I returned to Goodhew the next summer and witnessed the usual blood and carnage on the streets of Riverside. I went with Hank, the oldest and crustiest of Goodhew drivers, to the grim scene where a locomotive had barreled into a small pickup truck and, with the explosion of a gas tank under the truck’s cab, had reduced its driver to a charred mass, unrecognizable as a human.

We got a call to an apartment where a big, apple-cheeked blonde had overdosed on sleeping pills. Her naked body wrapped loosely in a sheet, she resisted Hank’s efforts to reason with her, then his pleas and then his lunges toward her, which all failed to get her on the gurney.
On another call a Yale freshman, my age, had checked into a fleabag motel, swigged gopher poison, and walked, tears in his eyes, to our ambulance. He said to the proprietor, “I’m sorry, sir,” and went to the hospital, where he died.
I found myself less troubled by the tragic gore and grief of these scenes than by the routine of them and their failure to touch me. It struck me as insensitive
that I remained engrossed in my own problems in the face of these daily horrors.
At Goodhew her ghost lurked in all the old places. And I walked the train tracks in the shimmering heat, thinking of her. It unnerved me that in practically a year’s time I had made so little progress in shaking free of her. I thought I saw her once near Parkview Hospital. I went faint inside and chased a woman three blocks to a bus stop, afraid it was not her, afraid to lose the feeling it gave me.
I went up to the college to check on a grade change with the registrar and found myself aimlessly walking toward the office of the chaplain, to whom I had never talked, hoping he would be gone for the summer. The chaplain filled the doorway when I arrived and clasped my tentative hand. It occurred to me that I had not prayed for months except for perfunctory “St. Christopher” prayers (the please-don’t-let-medie-’cause-I’ve-prayed prayers).
I was afraid my impiety would show. He was square-jawed and swarthily handsome—too handsome, I guessed, ever to have lost a girl, or too pious or “straight” to have done anything but marry the first girl he dated. In no time I was spilling my soul to him. I told him that losing her was like death.

“You ought to be a theologian,” he smiled. I wondered if there was a demand for good writing among theologians. “Have you ever lost anyone to death?” he
“No,” I said, “not even my grandfather yet.” She had loved my granddad. The chaplain listened mostly, from a stuffed wicker chair next to mine, and he talked some about pain. “It takes time,” he said. “Lots of time. But then one day”—click, his fingers snapped—“you’ll think of her without hurting.”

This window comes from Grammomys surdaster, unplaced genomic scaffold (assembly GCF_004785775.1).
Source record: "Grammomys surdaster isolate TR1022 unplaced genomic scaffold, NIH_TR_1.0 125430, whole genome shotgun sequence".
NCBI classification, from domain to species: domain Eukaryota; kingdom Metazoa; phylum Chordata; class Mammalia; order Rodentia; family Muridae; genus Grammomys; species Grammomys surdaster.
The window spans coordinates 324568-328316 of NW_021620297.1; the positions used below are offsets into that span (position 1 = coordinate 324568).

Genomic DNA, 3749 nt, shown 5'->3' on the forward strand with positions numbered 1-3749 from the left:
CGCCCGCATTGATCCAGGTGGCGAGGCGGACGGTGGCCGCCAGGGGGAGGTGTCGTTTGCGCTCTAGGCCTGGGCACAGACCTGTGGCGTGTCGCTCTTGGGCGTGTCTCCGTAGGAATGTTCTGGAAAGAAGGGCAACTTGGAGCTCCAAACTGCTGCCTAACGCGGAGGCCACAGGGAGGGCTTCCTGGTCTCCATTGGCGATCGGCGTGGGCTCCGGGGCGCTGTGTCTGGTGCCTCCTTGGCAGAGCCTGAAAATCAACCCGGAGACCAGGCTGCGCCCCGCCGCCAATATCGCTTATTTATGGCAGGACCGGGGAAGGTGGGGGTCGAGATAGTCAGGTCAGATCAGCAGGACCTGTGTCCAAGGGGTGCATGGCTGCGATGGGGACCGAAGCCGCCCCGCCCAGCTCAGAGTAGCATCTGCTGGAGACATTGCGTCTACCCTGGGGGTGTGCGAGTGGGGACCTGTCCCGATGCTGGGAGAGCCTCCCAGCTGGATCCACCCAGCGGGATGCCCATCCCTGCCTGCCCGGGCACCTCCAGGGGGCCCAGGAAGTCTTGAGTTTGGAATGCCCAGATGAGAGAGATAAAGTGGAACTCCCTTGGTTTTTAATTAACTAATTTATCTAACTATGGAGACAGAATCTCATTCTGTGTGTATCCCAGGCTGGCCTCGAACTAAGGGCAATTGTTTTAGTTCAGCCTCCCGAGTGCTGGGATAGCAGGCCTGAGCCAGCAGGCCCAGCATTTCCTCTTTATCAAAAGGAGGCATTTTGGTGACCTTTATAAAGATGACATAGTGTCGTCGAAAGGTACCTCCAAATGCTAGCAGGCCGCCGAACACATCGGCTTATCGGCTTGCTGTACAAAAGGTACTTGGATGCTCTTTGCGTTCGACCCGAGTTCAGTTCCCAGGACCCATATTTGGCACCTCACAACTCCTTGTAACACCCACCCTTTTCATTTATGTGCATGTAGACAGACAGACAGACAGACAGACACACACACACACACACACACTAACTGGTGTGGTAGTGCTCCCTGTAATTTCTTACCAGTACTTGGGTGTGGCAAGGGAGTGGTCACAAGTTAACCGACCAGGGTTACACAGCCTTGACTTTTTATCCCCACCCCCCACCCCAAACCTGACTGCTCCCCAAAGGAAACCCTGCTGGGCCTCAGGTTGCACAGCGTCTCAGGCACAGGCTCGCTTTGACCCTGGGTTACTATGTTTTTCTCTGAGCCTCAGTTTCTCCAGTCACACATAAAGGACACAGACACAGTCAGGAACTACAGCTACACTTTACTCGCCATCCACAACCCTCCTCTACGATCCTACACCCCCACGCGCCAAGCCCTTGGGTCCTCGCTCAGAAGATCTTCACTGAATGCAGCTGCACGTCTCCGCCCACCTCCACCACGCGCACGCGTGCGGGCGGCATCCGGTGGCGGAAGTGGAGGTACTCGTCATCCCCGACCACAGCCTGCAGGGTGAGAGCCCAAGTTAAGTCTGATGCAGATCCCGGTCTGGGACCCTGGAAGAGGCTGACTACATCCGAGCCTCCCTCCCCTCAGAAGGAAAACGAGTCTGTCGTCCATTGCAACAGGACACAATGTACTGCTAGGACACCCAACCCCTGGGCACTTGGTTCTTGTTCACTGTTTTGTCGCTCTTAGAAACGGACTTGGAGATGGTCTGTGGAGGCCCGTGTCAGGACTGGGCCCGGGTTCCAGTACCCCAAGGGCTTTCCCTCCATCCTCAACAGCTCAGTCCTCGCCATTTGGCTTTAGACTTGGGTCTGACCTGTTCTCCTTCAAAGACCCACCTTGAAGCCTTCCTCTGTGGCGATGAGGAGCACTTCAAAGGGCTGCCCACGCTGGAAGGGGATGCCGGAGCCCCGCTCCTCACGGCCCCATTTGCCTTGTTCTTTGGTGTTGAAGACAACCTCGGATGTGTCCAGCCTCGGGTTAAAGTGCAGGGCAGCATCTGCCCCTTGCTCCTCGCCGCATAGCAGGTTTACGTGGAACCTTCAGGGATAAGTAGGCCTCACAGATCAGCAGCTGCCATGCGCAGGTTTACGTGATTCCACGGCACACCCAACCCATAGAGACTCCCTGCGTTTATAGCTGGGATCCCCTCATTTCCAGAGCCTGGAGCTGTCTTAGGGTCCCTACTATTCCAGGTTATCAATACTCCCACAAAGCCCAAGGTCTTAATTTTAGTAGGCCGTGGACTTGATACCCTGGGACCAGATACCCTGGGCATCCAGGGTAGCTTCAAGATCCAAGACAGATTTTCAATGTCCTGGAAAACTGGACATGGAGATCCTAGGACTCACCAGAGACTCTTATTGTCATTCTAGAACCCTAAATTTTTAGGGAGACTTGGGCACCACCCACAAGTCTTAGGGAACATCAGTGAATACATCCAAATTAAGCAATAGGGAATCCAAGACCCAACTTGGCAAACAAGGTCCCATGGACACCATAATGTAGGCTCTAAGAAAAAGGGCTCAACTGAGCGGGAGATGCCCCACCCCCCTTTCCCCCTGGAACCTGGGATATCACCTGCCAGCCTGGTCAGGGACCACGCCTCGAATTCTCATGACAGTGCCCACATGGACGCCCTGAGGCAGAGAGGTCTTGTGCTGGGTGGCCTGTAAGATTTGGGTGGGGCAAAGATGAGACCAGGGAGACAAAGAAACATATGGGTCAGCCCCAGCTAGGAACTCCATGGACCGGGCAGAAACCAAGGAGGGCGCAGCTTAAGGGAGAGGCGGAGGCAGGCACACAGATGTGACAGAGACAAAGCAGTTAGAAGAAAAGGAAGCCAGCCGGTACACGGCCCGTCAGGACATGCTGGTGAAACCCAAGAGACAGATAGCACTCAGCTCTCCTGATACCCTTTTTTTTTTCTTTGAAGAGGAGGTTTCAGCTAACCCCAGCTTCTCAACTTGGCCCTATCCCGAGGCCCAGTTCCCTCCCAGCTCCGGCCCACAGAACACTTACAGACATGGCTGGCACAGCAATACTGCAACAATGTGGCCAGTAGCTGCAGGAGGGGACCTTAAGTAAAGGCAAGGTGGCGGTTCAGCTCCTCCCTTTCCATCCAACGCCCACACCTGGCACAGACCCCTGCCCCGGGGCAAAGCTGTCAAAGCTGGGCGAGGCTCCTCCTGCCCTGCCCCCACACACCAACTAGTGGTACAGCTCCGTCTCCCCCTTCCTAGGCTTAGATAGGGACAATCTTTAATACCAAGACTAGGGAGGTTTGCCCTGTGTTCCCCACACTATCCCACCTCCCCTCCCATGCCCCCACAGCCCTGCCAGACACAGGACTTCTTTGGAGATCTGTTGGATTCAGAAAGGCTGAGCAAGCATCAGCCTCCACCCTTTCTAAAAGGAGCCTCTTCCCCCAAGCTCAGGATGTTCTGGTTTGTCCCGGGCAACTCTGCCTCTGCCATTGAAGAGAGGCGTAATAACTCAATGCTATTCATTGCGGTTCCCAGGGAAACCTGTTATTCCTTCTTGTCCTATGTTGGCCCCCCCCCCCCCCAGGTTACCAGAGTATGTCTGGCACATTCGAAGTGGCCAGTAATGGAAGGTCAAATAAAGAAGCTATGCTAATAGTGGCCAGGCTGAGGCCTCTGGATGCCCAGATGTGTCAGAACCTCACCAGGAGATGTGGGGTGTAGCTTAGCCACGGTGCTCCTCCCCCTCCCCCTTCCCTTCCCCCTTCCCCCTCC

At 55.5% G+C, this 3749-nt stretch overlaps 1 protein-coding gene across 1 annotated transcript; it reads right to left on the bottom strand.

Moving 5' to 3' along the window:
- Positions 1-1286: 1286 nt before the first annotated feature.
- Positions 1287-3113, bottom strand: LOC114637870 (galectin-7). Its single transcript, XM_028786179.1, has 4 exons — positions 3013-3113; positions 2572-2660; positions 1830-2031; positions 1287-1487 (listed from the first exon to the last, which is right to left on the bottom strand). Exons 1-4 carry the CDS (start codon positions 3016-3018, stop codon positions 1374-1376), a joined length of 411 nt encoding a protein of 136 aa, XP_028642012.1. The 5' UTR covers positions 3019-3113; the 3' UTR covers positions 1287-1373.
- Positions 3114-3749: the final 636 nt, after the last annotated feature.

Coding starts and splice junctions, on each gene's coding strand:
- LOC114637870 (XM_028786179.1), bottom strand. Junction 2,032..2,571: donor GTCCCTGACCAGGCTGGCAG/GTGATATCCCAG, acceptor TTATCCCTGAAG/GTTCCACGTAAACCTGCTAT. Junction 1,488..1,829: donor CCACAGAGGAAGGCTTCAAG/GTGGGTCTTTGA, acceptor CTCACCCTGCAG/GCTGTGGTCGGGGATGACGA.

I marveled at how simple he made things, even if he could not make them easy. At the end he did not ask to pray, which relieved me. But on my way across the campus, a ghost town in the baking summer sun, I felt like we had prayed together, and I cried and cried.
Near the end of the summer we were called Code 3 to Adams and Magnolia,
where we found a hearing-impaired old man pinned under a railroad train with both his legs severed. We had to apply tourniquets carefully so he would not bleed to death. Stunned with shock, the man lay quietly under the train and displayed no discomfort. Hank quarreled bitterly with an engineer who said, “I can’t move a train unless I get an order.”
“Well, this is an order!” Hank shouted. The engineer moved it. We loaded the man and then his legs, cut off below the knees, onto the gurney and drove pell-mell to nearby Parkview Hospital.
A couple of weeks later, on one of our visits to Parkview, I went to his room. He sat up in bed, a double amputee, oblivious to the flickering television, and waited for his daily physical therapy. In talking to him, I had to shout the usual questions about how he felt. He took me for a relative and commented on how I had grown since he last saw me.
I did not remind him of the grisly night I had served as an ambulance attendant. I felt good about following up on someone at the hospital. I thought of how railroad tracks had been the scene of love and death for me.
Before I left, he startled me by saying to the nurse absently, “My legs are cold, miss. Would you cover them for me?” She got up quietly and fetched blankets from the closet, spread them where his legs should have been, and tucked them in. On my walk with her down the hall, she told me about the ghost limb syndrome, in which you go on feeling pain in a limb after you have lost it.
This story won grand prize in the 1984 Insight writing contest and originally appeared in the June 22, 1985, issue. At that time Jonathan Butler was living in Riverside, California, where he was a professor of history at his alma mater, La Sierra University. Dr. Butler received his M.Div. from the SDA Theological Seminary and his Ph.D. from the University of Chicago. He has written many influential articles about Seventh-day Adventist Church history and was coeditor of the magazine Adventist Heritage. He’s also won several Insight writing contests. Dr. Butler resides in Riverside, California.